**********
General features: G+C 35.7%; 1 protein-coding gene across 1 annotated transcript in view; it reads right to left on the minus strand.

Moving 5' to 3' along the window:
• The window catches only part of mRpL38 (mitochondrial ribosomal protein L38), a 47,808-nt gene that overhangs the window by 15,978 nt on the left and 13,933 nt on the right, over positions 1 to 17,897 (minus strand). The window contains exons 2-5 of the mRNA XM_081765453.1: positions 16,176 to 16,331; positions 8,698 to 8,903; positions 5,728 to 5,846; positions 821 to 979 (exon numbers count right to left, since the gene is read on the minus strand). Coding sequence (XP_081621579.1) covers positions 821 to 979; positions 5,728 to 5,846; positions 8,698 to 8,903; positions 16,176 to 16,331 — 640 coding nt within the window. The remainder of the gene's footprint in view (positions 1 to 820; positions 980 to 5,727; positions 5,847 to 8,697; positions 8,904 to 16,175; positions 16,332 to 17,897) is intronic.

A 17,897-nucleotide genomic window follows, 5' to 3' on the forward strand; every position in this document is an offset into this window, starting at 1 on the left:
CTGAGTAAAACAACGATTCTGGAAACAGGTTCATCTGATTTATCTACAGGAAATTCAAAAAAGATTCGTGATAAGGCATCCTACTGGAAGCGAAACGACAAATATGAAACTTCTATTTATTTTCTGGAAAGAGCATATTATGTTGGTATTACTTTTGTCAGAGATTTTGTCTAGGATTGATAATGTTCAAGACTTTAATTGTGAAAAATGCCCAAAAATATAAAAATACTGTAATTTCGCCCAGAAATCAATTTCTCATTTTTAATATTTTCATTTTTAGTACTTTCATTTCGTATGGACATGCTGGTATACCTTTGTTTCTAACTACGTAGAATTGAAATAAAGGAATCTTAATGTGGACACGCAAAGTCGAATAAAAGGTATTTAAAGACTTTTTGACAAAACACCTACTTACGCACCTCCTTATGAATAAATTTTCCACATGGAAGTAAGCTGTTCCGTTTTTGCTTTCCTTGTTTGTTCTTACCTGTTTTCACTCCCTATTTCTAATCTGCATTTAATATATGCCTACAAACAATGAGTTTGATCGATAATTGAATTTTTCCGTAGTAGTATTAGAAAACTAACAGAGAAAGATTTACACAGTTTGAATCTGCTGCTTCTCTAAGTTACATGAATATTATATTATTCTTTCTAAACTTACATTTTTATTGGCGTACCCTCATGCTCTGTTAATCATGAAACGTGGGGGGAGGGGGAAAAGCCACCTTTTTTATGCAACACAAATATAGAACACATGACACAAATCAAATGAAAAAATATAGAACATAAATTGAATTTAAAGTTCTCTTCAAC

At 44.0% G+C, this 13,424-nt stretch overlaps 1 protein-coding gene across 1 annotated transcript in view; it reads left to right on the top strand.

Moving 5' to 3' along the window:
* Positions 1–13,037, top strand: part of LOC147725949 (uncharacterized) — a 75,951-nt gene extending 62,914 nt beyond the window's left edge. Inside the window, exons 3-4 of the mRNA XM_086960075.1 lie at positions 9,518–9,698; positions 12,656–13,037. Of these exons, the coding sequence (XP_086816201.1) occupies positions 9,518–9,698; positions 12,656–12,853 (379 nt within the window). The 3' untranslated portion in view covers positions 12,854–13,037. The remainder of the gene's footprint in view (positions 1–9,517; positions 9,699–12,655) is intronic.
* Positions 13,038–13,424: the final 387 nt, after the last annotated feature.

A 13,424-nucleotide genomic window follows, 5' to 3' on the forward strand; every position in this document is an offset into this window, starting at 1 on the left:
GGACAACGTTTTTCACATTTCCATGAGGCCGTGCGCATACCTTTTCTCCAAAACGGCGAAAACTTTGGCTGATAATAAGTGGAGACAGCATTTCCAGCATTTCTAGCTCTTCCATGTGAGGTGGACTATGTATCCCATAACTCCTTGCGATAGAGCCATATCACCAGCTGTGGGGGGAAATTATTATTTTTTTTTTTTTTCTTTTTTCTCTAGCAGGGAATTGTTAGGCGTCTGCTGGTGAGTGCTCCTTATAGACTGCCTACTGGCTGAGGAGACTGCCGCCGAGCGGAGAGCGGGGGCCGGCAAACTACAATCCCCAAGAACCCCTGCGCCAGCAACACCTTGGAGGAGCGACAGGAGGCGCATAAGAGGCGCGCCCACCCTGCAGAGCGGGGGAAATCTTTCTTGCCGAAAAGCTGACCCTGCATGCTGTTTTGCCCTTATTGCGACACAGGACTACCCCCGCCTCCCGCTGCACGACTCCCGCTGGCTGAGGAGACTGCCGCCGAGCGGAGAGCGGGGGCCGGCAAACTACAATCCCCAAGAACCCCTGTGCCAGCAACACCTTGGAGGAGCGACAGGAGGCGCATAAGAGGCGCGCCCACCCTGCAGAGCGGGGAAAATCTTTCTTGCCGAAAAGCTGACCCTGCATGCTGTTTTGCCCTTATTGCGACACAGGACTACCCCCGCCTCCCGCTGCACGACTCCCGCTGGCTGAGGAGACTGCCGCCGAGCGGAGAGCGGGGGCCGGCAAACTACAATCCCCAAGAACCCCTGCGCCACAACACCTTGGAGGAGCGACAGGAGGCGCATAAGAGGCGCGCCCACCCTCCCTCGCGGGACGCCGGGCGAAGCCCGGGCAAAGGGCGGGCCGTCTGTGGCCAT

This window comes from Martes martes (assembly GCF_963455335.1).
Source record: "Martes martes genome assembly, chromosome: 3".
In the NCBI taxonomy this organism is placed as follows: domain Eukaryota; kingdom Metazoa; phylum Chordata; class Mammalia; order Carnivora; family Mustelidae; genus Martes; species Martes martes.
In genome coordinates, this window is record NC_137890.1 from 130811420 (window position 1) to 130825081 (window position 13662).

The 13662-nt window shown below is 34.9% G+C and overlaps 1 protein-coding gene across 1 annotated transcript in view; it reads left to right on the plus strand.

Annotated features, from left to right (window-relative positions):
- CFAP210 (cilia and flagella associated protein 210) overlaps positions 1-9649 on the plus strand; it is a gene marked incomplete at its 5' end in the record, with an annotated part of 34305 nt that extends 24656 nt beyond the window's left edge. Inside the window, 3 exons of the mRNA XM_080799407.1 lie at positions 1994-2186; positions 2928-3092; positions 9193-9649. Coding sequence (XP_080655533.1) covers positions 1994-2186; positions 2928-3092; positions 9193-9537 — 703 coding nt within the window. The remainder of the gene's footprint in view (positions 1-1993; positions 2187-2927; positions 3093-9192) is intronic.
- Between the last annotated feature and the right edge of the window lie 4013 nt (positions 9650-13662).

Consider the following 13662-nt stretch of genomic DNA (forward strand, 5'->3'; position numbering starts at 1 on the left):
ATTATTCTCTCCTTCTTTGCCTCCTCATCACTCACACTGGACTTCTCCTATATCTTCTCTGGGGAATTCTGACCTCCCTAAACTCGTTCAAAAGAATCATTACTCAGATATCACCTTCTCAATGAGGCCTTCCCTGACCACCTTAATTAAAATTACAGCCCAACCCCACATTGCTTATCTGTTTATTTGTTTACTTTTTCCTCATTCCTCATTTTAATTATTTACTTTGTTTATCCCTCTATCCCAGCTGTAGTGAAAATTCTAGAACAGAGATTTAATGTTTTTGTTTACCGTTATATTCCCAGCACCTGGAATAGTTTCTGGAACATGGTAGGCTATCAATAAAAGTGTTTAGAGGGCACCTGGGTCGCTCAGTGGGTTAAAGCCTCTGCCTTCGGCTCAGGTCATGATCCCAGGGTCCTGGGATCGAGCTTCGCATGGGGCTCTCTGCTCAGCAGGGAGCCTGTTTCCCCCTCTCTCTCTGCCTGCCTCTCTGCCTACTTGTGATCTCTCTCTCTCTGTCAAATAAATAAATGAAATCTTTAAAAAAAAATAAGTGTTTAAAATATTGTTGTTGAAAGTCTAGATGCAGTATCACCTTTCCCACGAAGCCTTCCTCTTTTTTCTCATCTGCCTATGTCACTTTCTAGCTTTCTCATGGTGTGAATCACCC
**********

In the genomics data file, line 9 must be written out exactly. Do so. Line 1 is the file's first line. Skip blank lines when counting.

* Positions 13,038–13,424: the final 387 nt, after the last annotated feature.